Cameron Carr said the quartet's new EP is an attempt to "speak to where we're at in our life at [this] time"
Prior to forming Trying, Cameron Carr spent hours on YouTube devouring performance series like La Blogotheque, in which bands like the National, Feist and Bon Iver perform stripped-down sets in unique locales around France. Bon Iver, for instance, delivered a stirring, a cappella “For Emma” in the hallway of an apartment building, dodging amused tenants and petting random dogs while singing about a girl who remains lovable despite all of her lies.
“I’d watch these bands I like do these sessions that were more stripped-down, with fewer electric instruments, typically,” Carr said in a mid-August interview. “Then they’d bring in these instruments like glockenspiels and violins, and I thought it was really cool. A lot of times those were my favorite versions of songs. … With Trying, we’ve played with a violin, and I think we’ve used a glockenspiel for the entirety of the band. … I wanted to do something a little different from the two guitars, bass, drums sort of thing.”How about "Trying" to sign up for our daily newsletter by visiting this link
As a result, there’s a fragility in Trying’s music reflected in everything from the oft-delicate indie-pop instrumentation to Carr’s lyrics, which frequently center on the uncertainty of relationships on the quartet’s new EP, I Won’t Let You Lose the Rhythm, which the band will celebrate with a release show at Kafe Kerouac on Sunday, Aug. 18. “Darkness will come every night,” Carr sings pensively on the title track, which sounds as if it were recorded amid midnight stillness. “Just let me be by your side.”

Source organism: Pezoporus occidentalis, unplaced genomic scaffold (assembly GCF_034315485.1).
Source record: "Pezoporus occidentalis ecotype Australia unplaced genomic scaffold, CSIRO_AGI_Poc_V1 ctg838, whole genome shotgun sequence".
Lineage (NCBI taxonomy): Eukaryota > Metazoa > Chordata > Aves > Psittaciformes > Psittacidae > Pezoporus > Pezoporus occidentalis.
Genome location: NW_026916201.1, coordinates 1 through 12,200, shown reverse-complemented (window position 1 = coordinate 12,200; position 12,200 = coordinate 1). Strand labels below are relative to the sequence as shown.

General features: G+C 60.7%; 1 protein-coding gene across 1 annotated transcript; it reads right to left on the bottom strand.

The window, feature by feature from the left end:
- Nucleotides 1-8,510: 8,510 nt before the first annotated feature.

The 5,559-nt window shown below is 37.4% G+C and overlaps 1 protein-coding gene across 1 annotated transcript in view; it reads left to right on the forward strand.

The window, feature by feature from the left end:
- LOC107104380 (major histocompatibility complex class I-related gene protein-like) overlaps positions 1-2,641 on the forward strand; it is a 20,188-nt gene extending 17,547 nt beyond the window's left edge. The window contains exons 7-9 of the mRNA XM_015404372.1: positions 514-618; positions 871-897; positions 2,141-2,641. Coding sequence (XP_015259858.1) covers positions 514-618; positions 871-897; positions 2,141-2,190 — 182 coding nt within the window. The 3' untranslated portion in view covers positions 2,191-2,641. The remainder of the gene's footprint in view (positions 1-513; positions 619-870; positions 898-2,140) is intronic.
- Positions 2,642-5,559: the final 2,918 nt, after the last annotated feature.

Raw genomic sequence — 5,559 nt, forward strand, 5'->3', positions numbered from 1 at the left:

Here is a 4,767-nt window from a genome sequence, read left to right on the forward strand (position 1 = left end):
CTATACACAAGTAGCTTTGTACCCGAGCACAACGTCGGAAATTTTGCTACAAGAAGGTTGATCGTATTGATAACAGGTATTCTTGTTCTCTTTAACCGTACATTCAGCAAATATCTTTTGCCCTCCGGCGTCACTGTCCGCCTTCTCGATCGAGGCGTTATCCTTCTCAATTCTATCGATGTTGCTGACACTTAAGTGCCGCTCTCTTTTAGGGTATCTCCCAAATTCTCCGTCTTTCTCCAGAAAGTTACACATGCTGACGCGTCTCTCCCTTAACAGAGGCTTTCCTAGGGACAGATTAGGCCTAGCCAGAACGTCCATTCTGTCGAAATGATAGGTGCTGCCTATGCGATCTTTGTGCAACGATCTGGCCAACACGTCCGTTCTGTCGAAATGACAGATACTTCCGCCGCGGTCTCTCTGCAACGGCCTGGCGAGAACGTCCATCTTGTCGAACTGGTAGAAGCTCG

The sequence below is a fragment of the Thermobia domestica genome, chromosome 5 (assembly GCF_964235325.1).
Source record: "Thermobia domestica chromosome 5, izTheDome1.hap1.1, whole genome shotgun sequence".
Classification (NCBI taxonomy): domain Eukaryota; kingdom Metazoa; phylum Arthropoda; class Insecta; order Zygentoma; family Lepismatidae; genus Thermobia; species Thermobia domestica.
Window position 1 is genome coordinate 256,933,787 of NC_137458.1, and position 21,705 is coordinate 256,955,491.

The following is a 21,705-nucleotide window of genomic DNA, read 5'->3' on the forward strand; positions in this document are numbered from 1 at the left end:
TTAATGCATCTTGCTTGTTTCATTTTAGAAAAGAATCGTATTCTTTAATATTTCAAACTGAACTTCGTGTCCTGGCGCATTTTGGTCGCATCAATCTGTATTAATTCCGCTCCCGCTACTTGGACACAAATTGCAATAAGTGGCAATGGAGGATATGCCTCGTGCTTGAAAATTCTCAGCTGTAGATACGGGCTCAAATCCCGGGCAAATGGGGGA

“I was just talking to the rest of the band when we were on tour, and we were talking about the recurring factors or themes in the songs, and someone brought up that connection between people,” said Carr, who’s joined in the band by drummer Zayn Dweik and multi-instrumentalists Brady Costigan and Laura Lenhart.
But Carr’s connections are rarely straightforward. Rather than love songs or shattered breakup tunes, Trying songs tend to focus on those more ambiguous moments, which Carr said “feels more true to life.”
“Along with the small moments, I think I’m drawn to a lot of the ordinariness of life, which feels more along the lines of how we experience it,” he continued. “We don’t always experience these big, grand moments. We experience these small things that may seem insignificant to someone else, but to us have significance. … I think the best releases, for us, will speak to where we’re at in our life at the time, which is maybe not one, in-caps emotion. I’m trying to capture things that are more ambiguous.”
I Won’t Let You Lose the Rhythm is the first in a series of thematic EPs Trying plans to release in the coming months, which will then be combined and fleshed out with additional tracks for a full-length album sometime in 2020. In taking this approach, Carr is hopeful that the context of even this batch of songs could change when set against other, thematically different songs, adding to the slippery, indefinable nature of the band’s music.
“If you listen to the one EP and you’re told, ‘It’s this,’ then it’s easy to think it’s all supportive and positive,” Carr said. “But if you take those songs and mix them with other songs that are maybe more negative … I think the context can be flipped. … We were really interested in trying to make something that might cause people to re-frame things.”